Speech recognition is a long-promised technology that’s finally beginning to deliver. But today’s best systems tend to fail when the speaker is in a noisy spot. To fix this problem, researchers are adding lip-reading to the mix.
While people rely on mouth shapes all the time to interpret speech, lip reading is no simple task for a computer. For one thing, each shape can correspond to several specific sounds. To make matters worse, mouth movements begin as much as 120 milliseconds before a sound is uttered. Humans can use other cues such as sentence context and facial expressions to overcome these difficulties, but until recently, computers lacked the processing power to do so.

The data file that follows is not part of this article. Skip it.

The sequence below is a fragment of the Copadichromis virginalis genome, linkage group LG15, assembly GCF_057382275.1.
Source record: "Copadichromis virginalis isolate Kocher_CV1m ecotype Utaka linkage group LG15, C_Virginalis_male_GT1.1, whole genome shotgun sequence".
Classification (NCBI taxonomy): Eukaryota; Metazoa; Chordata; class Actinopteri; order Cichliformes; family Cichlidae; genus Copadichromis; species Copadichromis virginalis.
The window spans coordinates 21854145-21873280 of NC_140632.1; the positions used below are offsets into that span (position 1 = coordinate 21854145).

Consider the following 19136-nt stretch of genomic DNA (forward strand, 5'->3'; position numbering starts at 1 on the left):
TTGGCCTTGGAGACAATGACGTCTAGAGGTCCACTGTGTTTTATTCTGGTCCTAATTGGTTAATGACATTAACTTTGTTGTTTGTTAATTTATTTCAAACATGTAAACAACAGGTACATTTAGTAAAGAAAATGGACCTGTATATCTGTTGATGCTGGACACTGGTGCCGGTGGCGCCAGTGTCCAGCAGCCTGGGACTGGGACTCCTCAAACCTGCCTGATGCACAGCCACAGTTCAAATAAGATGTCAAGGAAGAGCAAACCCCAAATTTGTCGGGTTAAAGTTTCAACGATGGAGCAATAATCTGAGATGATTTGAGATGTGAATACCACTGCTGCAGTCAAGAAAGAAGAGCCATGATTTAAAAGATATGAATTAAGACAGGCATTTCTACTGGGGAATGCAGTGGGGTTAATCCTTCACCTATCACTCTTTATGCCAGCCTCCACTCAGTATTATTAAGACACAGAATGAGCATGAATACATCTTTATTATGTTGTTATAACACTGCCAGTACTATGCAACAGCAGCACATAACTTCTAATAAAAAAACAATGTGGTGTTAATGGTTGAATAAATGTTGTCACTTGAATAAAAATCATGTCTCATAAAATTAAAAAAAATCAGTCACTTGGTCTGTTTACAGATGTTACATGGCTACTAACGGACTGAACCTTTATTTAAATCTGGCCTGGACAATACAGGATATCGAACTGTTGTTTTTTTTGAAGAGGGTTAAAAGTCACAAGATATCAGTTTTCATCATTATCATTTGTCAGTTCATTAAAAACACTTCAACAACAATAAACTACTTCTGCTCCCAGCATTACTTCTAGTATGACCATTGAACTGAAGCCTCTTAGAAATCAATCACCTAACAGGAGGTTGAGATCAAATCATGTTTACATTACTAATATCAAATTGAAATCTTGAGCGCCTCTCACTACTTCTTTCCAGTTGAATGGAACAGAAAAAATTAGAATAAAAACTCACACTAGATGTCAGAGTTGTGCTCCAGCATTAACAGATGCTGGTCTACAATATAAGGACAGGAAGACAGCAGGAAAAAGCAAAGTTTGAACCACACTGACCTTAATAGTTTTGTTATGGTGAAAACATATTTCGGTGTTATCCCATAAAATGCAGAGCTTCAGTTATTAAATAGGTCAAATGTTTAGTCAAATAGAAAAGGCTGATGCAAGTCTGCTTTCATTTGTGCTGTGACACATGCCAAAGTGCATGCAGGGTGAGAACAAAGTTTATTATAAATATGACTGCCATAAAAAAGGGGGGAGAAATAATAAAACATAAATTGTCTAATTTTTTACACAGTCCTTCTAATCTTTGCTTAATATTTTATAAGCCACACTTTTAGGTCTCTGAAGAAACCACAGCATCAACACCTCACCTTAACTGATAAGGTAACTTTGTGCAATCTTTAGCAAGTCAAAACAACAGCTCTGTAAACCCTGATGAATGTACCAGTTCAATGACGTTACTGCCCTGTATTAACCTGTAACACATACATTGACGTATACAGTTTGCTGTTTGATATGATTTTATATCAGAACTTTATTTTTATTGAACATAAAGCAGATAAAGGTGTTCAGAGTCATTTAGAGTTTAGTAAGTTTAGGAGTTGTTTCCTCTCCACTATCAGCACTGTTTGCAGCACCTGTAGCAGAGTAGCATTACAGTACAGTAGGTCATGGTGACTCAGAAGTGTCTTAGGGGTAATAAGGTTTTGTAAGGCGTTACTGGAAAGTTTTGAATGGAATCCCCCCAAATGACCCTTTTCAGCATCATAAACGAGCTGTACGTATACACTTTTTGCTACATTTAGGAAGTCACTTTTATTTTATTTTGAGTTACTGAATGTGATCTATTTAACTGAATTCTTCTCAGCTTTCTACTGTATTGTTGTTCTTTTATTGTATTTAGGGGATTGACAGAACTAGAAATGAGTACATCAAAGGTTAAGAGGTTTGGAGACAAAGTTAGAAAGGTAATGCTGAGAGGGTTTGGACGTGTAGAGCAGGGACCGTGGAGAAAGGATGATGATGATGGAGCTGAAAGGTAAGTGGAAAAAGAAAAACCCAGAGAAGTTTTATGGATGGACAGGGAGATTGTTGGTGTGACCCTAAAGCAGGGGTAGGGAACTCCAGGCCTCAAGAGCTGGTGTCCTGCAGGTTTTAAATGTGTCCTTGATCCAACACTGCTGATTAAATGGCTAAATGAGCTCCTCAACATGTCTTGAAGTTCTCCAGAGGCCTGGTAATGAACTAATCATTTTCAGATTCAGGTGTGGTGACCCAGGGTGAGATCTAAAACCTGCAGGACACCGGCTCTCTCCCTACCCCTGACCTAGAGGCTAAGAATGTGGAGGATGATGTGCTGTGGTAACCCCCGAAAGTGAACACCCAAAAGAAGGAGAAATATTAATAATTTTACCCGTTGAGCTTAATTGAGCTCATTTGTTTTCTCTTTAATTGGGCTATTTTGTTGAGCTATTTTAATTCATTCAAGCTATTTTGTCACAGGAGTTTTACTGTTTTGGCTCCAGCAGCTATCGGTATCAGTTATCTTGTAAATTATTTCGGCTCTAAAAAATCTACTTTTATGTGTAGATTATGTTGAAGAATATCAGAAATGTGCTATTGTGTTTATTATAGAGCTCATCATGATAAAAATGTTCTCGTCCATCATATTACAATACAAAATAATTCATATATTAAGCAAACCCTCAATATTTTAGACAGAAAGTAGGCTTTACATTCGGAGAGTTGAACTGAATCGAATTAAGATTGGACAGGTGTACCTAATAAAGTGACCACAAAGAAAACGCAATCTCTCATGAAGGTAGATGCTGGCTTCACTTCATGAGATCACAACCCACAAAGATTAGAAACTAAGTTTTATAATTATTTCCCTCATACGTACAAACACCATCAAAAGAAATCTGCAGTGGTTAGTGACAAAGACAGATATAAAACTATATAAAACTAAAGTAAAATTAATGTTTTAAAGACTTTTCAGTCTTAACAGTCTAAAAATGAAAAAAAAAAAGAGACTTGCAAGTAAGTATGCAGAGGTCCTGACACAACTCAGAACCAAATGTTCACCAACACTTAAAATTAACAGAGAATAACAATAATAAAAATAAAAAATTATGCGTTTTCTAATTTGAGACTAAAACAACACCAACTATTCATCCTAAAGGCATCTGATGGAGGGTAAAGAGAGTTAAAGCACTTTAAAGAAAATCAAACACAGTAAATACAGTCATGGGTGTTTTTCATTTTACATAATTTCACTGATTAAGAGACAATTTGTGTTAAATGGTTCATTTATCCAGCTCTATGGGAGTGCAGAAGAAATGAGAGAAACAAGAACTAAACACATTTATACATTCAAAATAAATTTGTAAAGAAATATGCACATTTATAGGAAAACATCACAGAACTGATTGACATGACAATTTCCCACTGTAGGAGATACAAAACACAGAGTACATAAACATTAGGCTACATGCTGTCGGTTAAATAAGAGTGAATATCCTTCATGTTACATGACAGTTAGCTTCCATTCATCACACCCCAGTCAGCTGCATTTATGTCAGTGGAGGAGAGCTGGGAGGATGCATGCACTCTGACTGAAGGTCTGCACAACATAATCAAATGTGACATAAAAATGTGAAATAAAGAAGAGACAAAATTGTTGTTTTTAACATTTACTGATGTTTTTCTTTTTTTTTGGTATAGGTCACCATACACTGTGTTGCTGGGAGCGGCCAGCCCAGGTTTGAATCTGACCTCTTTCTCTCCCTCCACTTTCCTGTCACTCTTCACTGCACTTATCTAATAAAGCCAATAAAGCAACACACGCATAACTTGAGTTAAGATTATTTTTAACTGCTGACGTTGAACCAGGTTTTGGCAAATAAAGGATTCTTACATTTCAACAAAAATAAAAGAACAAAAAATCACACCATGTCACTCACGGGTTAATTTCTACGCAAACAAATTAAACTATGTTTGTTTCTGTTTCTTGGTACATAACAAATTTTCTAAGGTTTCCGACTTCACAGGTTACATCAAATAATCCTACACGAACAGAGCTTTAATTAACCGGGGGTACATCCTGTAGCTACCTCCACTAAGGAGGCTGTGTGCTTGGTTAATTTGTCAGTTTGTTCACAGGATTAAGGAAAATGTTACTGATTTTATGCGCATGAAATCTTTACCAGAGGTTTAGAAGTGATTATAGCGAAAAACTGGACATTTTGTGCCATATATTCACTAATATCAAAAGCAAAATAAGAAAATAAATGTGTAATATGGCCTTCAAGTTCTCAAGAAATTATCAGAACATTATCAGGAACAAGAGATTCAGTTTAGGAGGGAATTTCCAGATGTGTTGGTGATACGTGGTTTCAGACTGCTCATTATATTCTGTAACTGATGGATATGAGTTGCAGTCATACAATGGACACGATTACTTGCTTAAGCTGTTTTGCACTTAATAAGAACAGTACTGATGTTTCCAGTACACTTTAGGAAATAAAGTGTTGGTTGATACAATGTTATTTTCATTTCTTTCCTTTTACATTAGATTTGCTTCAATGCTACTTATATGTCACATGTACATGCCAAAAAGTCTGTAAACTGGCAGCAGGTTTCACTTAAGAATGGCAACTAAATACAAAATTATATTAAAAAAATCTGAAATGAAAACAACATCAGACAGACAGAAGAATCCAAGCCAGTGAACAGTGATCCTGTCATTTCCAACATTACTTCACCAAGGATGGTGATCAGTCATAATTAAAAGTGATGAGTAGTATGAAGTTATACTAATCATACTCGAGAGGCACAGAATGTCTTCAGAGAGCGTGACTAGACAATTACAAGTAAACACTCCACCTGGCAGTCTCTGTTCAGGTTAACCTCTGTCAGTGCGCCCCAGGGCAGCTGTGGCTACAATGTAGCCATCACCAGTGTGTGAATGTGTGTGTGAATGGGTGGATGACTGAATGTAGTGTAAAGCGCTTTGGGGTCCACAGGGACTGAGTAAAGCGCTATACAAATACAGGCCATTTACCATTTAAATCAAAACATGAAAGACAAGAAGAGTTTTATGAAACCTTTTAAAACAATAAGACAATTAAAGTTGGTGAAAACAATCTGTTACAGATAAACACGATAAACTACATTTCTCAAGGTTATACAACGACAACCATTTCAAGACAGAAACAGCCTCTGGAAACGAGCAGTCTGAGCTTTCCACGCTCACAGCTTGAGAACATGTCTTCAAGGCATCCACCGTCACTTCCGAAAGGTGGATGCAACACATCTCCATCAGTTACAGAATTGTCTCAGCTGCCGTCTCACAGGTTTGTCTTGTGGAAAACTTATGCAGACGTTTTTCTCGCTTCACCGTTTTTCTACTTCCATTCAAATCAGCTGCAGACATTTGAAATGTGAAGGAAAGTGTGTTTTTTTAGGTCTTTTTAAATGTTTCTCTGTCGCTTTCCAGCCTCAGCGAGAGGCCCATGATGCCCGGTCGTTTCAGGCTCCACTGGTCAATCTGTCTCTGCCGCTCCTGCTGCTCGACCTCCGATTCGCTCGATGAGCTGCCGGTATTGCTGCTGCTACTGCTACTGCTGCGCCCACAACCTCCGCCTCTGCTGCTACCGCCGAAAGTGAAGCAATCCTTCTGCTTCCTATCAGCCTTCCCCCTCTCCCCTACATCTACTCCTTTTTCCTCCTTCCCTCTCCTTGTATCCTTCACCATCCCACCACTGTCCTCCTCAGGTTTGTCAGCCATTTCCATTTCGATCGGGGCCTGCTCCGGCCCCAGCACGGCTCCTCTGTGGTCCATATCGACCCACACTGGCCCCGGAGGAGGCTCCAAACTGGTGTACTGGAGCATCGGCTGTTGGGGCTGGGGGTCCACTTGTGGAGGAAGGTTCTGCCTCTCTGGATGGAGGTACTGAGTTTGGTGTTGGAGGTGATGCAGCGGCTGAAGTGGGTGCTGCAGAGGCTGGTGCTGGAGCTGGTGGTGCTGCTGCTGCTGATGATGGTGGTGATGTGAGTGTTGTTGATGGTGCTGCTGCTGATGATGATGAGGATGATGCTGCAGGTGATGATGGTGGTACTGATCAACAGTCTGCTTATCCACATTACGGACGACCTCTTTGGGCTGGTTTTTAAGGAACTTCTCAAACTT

Now groups at Intel, IBM, and other institutions are modifying language-processing programs to link each vocal sound to several possible mouth movements, allowing the software to make a best guess about what’s being uttered. In tests in noisy environments, adding visual information boosted speech recognition accuracy from 20 percent to 75 percent, says Ara Nefian, a senior researcher at Intel Research in Santa Clara, CA.
Initially, this is likely to be most useful to doctors and others working in noisy locations who need better accuracy from office dictation software. With this audience in mind, IBM is building a tiny camera into the boom microphone that comes with existing speech recognition software. Further down the road, researchers envision the day when your car dashboard might have a camera peering at your lips for voice-actuated controls, or your cell phone might watch what you say.
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